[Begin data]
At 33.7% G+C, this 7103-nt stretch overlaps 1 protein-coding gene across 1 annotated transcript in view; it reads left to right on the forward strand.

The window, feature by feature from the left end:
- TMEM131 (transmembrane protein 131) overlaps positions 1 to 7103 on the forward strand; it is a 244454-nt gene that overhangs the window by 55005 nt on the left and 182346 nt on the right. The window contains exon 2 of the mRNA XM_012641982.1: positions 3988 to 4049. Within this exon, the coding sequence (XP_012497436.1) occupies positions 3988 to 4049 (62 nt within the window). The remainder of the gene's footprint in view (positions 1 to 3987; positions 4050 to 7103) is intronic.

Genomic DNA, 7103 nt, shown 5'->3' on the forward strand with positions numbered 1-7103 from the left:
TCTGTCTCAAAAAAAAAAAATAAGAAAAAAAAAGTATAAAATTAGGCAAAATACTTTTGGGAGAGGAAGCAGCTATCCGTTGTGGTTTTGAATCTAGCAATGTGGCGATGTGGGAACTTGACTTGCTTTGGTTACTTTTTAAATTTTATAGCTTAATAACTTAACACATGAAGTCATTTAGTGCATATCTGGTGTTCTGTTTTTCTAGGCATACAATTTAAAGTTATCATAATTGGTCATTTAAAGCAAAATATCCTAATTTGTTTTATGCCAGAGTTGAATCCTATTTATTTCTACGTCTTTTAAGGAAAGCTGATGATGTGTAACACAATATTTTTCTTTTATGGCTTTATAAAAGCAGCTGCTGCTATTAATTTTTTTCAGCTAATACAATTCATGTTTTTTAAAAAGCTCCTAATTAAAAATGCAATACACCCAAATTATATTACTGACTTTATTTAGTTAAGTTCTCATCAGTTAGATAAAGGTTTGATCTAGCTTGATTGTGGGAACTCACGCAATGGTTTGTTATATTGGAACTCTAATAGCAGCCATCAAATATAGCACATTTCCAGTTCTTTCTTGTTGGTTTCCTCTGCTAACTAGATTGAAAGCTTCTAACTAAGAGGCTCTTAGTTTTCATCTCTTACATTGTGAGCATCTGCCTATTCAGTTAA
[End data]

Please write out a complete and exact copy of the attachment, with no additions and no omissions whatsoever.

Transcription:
At 33.7% G+C, this 7103-nt stretch overlaps 1 protein-coding gene across 1 annotated transcript in view; it reads left to right on the forward strand.

The window, feature by feature from the left end:
- TMEM131 (transmembrane protein 131) overlaps positions 1 to 7103 on the forward strand; it is a 244454-nt gene that overhangs the window by 55005 nt on the left and 182346 nt on the right. The window contains exon 2 of the mRNA XM_012641982.1: positions 3988 to 4049. Within this exon, the coding sequence (XP_012497436.1) occupies positions 3988 to 4049 (62 nt within the window). The remainder of the gene's footprint in view (positions 1 to 3987; positions 4050 to 7103) is intronic.

Genomic DNA, 7103 nt, shown 5'->3' on the forward strand with positions numbered 1-7103 from the left:
TCTGTCTCAAAAAAAAAAAATAAGAAAAAAAAAGTATAAAATTAGGCAAAATACTTTTGGGAGAGGAAGCAGCTATCCGTTGTGGTTTTGAATCTAGCAATGTGGCGATGTGGGAACTTGACTTGCTTTGGTTACTTTTTAAATTTTATAGCTTAATAACTTAACACATGAAGTCATTTAGTGCATATCTGGTGTTCTGTTTTTCTAGGCATACAATTTAAAGTTATCATAATTGGTCATTTAAAGCAAAATATCCTAATTTGTTTTATGCCAGAGTTGAATCCTATTTATTTCTACGTCTTTTAAGGAAAGCTGATGATGTGTAACACAATATTTTTCTTTTATGGCTTTATAAAAGCAGCTGCTGCTATTAATTTTTTTCAGCTAATACAATTCATGTTTTTTAAAAAGCTCCTAATTAAAAATGCAATACACCCAAATTATATTACTGACTTTATTTAGTTAAGTTCTCATCAGTTAGATAAAGGTTTGATCTAGCTTGATTGTGGGAACTCACGCAATGGTTTGTTATATTGGAACTCTAATAGCAGCCATCAAATATAGCACATTTCCAGTTCTTTCTTGTTGGTTTCCTCTGCTAACTAGATTGAAAGCTTCTAACTAAGAGGCTCTTAGTTTTCATCTCTTACATTGTGAGCATCTGCCTATTCAGTTAA